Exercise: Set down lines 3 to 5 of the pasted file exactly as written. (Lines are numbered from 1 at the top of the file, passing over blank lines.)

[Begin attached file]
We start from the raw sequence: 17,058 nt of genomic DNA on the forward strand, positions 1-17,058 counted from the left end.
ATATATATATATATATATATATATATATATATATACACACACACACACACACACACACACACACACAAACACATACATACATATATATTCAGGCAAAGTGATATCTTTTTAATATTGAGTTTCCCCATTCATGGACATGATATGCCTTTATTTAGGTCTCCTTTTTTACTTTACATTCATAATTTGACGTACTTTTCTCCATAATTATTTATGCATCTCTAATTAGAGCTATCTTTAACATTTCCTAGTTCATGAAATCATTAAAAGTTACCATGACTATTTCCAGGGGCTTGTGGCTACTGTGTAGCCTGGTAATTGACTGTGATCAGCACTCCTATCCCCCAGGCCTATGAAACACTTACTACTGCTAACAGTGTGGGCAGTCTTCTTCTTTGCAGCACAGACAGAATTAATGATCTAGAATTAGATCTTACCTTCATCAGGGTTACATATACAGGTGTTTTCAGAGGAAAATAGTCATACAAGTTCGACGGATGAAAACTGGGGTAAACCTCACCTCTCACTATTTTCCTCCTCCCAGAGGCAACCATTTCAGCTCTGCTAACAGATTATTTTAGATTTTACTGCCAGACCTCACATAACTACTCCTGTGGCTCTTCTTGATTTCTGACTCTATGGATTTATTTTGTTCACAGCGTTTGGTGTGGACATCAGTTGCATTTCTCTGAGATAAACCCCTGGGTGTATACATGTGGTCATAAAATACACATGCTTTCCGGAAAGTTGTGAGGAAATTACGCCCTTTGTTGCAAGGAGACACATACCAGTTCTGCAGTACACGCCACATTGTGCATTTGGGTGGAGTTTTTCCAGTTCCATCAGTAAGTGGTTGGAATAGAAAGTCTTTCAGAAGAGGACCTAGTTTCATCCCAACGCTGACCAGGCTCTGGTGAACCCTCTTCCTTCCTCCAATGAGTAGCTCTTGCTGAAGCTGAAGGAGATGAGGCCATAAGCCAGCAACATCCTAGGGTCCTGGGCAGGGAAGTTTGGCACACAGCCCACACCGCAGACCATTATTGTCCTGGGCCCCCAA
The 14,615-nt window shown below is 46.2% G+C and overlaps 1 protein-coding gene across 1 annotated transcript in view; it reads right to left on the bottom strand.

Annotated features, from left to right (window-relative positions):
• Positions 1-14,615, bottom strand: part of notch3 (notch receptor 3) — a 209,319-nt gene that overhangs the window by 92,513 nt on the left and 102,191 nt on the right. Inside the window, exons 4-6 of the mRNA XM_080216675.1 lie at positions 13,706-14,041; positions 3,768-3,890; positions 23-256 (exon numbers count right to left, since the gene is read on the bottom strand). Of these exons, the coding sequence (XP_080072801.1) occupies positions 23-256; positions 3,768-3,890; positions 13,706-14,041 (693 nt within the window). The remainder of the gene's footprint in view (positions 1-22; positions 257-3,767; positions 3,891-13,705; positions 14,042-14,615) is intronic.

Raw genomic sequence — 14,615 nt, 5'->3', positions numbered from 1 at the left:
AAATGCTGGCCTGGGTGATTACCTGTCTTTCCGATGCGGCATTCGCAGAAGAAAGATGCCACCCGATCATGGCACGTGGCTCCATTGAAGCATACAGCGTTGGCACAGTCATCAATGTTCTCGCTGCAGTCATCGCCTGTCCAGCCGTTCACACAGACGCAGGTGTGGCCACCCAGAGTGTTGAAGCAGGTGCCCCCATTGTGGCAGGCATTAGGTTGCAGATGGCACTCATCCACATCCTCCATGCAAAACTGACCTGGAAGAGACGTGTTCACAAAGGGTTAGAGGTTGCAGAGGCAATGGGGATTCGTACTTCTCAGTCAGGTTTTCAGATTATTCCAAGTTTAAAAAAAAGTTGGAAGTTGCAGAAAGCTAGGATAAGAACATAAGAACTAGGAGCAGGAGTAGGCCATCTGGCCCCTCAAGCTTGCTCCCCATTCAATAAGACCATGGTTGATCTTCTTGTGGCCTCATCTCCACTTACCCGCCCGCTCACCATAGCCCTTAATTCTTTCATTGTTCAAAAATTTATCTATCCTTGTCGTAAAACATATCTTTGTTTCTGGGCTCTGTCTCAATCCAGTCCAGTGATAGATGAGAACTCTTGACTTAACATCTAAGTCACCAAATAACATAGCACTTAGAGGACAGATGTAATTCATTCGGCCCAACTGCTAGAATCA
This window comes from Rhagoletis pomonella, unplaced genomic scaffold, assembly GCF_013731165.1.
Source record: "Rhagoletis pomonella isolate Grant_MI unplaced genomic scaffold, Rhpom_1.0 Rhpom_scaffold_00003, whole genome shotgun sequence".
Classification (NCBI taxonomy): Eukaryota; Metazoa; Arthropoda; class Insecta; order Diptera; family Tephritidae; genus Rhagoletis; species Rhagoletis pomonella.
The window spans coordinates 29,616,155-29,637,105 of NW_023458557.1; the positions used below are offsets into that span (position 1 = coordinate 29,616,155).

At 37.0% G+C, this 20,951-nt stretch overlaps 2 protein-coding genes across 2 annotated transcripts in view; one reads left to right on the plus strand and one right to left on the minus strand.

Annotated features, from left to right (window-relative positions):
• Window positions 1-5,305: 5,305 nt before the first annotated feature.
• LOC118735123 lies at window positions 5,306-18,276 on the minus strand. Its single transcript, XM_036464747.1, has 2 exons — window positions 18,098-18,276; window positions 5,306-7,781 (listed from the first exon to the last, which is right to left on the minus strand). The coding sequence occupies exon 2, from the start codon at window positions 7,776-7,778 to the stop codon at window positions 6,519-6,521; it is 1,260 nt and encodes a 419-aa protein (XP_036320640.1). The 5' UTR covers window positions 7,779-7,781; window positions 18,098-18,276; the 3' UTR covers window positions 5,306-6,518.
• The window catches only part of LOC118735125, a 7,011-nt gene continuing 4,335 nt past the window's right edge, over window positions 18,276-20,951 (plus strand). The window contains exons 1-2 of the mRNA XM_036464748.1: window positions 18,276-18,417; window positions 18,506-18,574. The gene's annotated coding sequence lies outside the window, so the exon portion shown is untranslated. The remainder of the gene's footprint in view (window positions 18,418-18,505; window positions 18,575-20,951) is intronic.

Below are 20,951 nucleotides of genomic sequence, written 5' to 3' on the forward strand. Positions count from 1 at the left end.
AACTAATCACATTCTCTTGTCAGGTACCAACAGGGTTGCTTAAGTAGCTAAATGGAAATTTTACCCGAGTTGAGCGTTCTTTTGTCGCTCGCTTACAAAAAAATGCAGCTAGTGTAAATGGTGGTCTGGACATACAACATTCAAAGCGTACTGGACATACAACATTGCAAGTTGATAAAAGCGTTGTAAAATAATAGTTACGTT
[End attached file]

The 14,615-nt window shown below is 46.2% G+C and overlaps 1 protein-coding gene across 1 annotated transcript in view; it reads right to left on the bottom strand.

Annotated features, from left to right (window-relative positions):
• Positions 1-14,615, bottom strand: part of notch3 (notch receptor 3) — a 209,319-nt gene that overhangs the window by 92,513 nt on the left and 102,191 nt on the right. Inside the window, exons 4-6 of the mRNA XM_080216675.1 lie at positions 13,706-14,041; positions 3,768-3,890; positions 23-256 (exon numbers count right to left, since the gene is read on the bottom strand). Of these exons, the coding sequence (XP_080072801.1) occupies positions 23-256; positions 3,768-3,890; positions 13,706-14,041 (693 nt within the window). The remainder of the gene's footprint in view (positions 1-22; positions 257-3,767; positions 3,891-13,705; positions 14,042-14,615) is intronic.